Both losses of counselors and similar staff plus increased presence of police officers in urban schools have affected students and teachers in reducing the number of adults not in uniform who had previously developed relationships with teenagers.
Finally, policy initiatives to alter racist thinking and actions in police departments have been also duplicated in district, school, and classroom cultures. Preferential treatment in dealing with whites over minorities have been identified and policy changes in some districts have been made in addressing such documented issues as:
*Tracking of minorities into certain courses,
*Minority students being suspended and disciplined at higher rates than white students,
*Large numbers of minorities identified with disabilities,
*Low percentages of minority teachers in schools with mostly children of color.
And for decades there has been efforts to identify teacher biases and behaviors who exhibit low academic expectations of those students who differ from the teacher in ethnicity, race, and social class. Such biases surface in how students are grouped within the classroom, the choice of content and skills and their level of difficulty taught to minority students, who gets called upon during class discussions, and the grades students receive (see here, here, here, and here).
At two times in the past half-century, popular protests swept across the nation to erase racist biases and actions from both individuals and systems of policing and schooling. That the current moment has arisen reveals anew that the efforts of earlier protests in the 1960s to fight poverty insure that each person could vote and discrimination in public facilities was illegal made limited progress.
Those political protests a half-century ago gave voice to the voiceless opening up de facto segregated systems to minorities in police rank-and-file officers and in top posts. Similarly in school systems, protests over unequal treatment of minorities in schools and classrooms and huge gaps in academic outcomes between white and minorities led to the hiring of more teachers who resembled their students in race and ethnicity, additions to the curriculum that encompassed the history and culture of minorities, and efforts to get minority students into gifted programs and Advanced Placement courses.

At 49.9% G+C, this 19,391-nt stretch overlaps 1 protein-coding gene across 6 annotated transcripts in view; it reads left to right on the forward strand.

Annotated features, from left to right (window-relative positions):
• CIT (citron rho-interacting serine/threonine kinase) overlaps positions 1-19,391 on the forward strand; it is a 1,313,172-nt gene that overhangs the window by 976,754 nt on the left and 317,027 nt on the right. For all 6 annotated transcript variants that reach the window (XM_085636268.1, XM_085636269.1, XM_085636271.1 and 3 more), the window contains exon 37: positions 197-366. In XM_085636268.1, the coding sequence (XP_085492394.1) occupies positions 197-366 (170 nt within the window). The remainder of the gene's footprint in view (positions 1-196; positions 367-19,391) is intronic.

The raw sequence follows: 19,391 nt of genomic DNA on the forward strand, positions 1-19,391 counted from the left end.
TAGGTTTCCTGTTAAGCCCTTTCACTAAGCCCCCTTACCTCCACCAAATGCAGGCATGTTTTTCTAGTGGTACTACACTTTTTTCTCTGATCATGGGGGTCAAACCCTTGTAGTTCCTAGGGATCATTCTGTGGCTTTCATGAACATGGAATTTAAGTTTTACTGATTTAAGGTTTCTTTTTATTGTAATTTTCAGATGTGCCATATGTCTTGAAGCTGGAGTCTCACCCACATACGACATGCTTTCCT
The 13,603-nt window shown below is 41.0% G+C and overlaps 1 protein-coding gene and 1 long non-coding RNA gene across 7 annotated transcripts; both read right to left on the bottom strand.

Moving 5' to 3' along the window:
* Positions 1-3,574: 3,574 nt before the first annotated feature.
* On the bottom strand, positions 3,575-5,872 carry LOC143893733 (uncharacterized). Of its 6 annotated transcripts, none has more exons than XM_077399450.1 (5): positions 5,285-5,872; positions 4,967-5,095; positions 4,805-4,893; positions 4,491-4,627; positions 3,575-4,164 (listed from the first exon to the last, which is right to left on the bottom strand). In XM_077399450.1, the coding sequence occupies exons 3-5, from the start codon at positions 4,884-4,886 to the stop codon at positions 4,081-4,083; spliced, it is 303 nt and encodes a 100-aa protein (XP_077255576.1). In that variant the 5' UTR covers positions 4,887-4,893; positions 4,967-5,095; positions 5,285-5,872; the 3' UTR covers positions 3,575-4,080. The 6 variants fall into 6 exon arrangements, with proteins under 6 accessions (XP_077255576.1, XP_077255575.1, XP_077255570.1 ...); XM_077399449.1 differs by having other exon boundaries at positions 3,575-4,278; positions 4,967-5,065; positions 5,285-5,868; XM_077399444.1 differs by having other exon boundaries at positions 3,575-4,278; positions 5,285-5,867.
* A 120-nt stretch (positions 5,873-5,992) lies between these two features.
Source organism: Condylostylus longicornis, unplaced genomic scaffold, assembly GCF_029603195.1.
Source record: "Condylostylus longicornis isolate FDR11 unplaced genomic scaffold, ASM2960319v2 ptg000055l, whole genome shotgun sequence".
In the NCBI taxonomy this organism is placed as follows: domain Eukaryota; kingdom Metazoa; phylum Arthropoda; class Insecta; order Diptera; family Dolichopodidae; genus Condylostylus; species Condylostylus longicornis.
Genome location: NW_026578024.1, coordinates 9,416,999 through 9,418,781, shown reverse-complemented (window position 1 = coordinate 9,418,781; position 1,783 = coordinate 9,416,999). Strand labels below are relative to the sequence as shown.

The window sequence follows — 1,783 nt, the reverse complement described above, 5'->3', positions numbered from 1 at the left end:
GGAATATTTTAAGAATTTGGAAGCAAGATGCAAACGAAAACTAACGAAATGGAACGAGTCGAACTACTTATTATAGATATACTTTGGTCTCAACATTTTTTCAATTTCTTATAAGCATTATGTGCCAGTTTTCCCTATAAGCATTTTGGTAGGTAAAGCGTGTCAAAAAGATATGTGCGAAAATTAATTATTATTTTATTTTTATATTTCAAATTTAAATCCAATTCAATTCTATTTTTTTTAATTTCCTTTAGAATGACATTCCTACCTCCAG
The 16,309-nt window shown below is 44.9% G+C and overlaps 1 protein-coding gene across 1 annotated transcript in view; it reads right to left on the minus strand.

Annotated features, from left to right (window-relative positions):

While forward progress occurred, it was insufficient as the current moment reveals that another generation of police officers and teachers still behave in ways that an earlier generation would have winced at.
Contending explanations for such behavior appeared, then and now. One explanation argues that systems of policing and schooling work fine; troubles come from an unenlightened and ignorant few who display racist actions. They need to be re-educated and re-formed and all will be well.
The other explanation is that it is the larger system, economic, political, and social structures that shape behavior; racism is deeply embedded and pervasive–it is in the bloodstream of these systems. Those structural biases have to be exposed to the light of day and removed.
Currently, the U.S. President and Senate embrace the first explanation, while black and white protesters, many corporate and civic leaders, and non-governmental organizations hold fast to the second explanation.
I cannot (and will not not) predict which explanation will turn into policy as this fractured nation stumbles toward a crucial election 125 days from the recent Juneteenth celebration. The outcome, as any in a democracy, is one still being debated and in the making.